I think (and I am not a doctor, though I have played one on TV) you have two things going for you, first you have been using your good ear so that the part of your brain dealing with audio has been doing work, and second using the hearing aid in the bad ear, even if it doesn’t help you understand has kept the audio nerve stimulated so it didn’t atrophy. I believe that combination would work to your benefit.

I am not saying it will be easy as your brain learns to integrate the two different signals but I don’t think that the time will be that detrimental in your case. And I agree with @Deaf_piper that if you are thinking about this your next step is to get an assessment, you aren’t committing to anything but you will find out if it is an option you should spend time looking at.


Well…I have single-sided hearing loss SSNL and a CI. I was implanted 1 year ago (Cochlear brand) and lost hearing ~2 1/2 years ago. My good ear is not as good as I would like, and they are now recommending a hearing aid for it. However, I am still unaided on my good side.
I am not sure if my experience is typical or not, but this is what I have noticed after 1 year:

try this again:

  1. tinnitus is gone while wearing the CI

  2. I can now hear from both sides and beginning to have conversations on the phone through the CI

  3. I still like using a Cross system (and voice enhancing) in noisy environments for my good ear -Still using Bose “hear better” device

  4. I hear two different sounds through each ear, and they are VERY different

  5. The CI adds the BIG benefit for when my good ear has problems - I no longer go completely deaf when my good ear gets plugged, etc - this is huge physiologically

  6. I still can not make out where sounds are coming from even with a CI

  7. Noisy environments are still a disaster - CI doesn’t work at all, and good ear gets flooded (this is when I use the Bose hear better headset and it helps tremendously, or I will just add an ear plug in the good ear, but has minimal effect.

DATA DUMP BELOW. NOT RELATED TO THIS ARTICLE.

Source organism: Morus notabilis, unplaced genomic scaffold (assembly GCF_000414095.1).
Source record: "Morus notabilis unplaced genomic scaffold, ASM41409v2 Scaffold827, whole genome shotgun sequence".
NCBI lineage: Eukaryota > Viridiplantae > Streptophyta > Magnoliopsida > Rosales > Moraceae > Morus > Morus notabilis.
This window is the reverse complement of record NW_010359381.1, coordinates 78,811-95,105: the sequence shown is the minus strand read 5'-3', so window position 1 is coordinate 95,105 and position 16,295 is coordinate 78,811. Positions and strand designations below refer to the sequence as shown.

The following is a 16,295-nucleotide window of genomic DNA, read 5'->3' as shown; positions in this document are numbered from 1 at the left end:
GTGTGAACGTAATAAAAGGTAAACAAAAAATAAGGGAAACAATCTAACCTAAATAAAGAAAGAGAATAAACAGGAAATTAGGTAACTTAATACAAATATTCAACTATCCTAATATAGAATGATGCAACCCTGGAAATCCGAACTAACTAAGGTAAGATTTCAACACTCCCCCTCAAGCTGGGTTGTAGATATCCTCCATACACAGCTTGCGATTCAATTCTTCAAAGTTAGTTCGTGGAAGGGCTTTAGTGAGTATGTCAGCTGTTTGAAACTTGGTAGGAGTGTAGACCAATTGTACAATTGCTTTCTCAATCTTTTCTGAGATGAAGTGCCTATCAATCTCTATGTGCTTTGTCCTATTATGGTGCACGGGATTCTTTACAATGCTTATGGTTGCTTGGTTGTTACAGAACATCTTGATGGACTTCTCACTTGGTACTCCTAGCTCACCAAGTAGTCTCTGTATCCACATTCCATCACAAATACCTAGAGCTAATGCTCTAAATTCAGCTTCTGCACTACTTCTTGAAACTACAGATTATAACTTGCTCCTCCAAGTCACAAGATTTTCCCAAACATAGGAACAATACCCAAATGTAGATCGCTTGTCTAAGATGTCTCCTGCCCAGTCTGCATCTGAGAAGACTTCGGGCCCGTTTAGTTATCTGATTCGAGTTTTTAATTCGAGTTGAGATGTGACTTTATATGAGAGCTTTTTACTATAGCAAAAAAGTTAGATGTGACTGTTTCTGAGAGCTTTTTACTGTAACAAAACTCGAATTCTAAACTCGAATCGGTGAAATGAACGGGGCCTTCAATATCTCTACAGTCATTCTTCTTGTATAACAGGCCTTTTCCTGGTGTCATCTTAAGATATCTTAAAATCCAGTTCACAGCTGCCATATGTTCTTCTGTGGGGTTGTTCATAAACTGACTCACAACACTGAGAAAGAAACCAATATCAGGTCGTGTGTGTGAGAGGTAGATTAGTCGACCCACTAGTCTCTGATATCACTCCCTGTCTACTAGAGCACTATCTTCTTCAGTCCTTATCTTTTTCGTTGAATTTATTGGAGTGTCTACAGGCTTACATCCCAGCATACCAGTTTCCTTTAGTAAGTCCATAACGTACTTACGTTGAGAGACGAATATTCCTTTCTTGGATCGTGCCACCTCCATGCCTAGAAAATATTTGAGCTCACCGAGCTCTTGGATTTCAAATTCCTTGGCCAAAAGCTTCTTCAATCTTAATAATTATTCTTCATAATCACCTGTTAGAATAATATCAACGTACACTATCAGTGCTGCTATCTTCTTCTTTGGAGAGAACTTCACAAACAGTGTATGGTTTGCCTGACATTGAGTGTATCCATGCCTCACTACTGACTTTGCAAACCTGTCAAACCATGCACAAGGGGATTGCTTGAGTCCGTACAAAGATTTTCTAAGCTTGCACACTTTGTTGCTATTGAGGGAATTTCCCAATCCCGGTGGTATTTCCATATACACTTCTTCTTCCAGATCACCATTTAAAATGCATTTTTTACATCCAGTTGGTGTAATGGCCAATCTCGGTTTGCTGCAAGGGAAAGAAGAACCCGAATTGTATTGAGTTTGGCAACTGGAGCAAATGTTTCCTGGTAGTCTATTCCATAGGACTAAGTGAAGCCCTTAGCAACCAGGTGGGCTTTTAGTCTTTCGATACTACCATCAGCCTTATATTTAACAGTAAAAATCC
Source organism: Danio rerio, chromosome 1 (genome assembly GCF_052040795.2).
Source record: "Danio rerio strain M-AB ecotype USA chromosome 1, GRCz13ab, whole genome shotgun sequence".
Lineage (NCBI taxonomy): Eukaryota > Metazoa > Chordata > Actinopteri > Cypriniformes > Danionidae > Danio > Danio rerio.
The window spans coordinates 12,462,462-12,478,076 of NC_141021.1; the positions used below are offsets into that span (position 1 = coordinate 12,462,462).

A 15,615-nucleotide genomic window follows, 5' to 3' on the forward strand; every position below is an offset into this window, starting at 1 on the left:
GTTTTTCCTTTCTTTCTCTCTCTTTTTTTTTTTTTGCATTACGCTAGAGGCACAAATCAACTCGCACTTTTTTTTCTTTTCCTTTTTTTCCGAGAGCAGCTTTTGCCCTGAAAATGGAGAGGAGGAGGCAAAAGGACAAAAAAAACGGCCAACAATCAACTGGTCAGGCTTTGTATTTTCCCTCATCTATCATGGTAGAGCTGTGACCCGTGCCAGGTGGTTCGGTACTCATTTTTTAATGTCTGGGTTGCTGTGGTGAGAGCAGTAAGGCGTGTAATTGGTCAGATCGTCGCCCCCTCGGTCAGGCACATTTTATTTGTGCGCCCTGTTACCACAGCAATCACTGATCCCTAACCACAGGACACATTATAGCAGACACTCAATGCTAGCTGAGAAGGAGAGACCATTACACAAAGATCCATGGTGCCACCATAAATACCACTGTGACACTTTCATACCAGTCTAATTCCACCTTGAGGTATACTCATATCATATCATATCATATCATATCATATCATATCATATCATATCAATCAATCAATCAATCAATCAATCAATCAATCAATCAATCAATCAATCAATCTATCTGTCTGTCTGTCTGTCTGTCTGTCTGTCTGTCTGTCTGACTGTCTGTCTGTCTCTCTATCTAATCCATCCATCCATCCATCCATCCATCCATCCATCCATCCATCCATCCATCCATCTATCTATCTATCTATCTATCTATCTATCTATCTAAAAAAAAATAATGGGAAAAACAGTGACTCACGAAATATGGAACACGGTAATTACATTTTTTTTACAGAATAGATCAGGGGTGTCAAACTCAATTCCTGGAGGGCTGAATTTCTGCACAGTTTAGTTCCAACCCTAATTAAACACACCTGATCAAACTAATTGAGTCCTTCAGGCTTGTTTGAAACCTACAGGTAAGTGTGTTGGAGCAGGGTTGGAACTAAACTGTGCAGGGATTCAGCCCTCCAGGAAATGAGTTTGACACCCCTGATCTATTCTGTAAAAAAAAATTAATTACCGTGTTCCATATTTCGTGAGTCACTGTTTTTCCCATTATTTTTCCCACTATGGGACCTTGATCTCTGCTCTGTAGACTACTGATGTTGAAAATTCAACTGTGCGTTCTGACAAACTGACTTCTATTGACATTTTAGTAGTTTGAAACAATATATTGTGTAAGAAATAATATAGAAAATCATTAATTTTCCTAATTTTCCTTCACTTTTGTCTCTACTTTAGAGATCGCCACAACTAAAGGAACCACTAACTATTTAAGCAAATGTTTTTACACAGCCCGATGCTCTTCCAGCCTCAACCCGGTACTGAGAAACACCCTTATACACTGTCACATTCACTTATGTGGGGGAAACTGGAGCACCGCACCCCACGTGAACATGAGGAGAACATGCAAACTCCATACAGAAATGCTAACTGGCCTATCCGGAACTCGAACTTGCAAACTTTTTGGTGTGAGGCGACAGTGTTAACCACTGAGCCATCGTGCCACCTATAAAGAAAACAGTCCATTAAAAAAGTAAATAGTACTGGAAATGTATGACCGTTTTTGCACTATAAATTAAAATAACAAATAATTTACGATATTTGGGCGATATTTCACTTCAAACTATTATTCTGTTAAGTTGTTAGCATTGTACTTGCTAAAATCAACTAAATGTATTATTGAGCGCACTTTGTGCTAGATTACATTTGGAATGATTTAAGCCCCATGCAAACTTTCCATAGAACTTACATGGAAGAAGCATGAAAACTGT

1. One more thing to add - With a CI, people can see that I have a device on my head and naturally speak more clearly at me. When I did not have anything, people had no idea that I was hearing impaired. Often they thought I was being rude. I no longer have these interactions, and people are much kinder towards me. This is a huge benefit to me. (before getting the CI I was thinking of wearing a button on my shirt - hearing impaired, please speak up)

Hi @andyf, please remember if you do move forward with a CI, that everyone’s experience is a very individual & unique experience to that person. No 2 peoples experience is the same.

My one important piece of advise is, whatever company you or your surgeon decide to go with, it’s important to pair your processor with the correct hearing aid that’s recommended by the company of the processor. This will enable you to get the best results from the bimodal system.
@DWol999 this advise also applies to you so you get the best results from your device.

Cochlear pair with GN Resound.
Advanced Bionics (AB) pair with certain Phonak aids.
Med el don’t pair with any particular company.

Good Luck to you.


“Based on your experiences to date, would you promote SSHL sufferers to take the plunge for CI surgery?”
It is interesting that you ask this question at all… For me it was an obvious decision, I am concerned that my other ear will go and leave me deaf. My thoughts were clear from the get-go… I need to get training my bad ear just in case…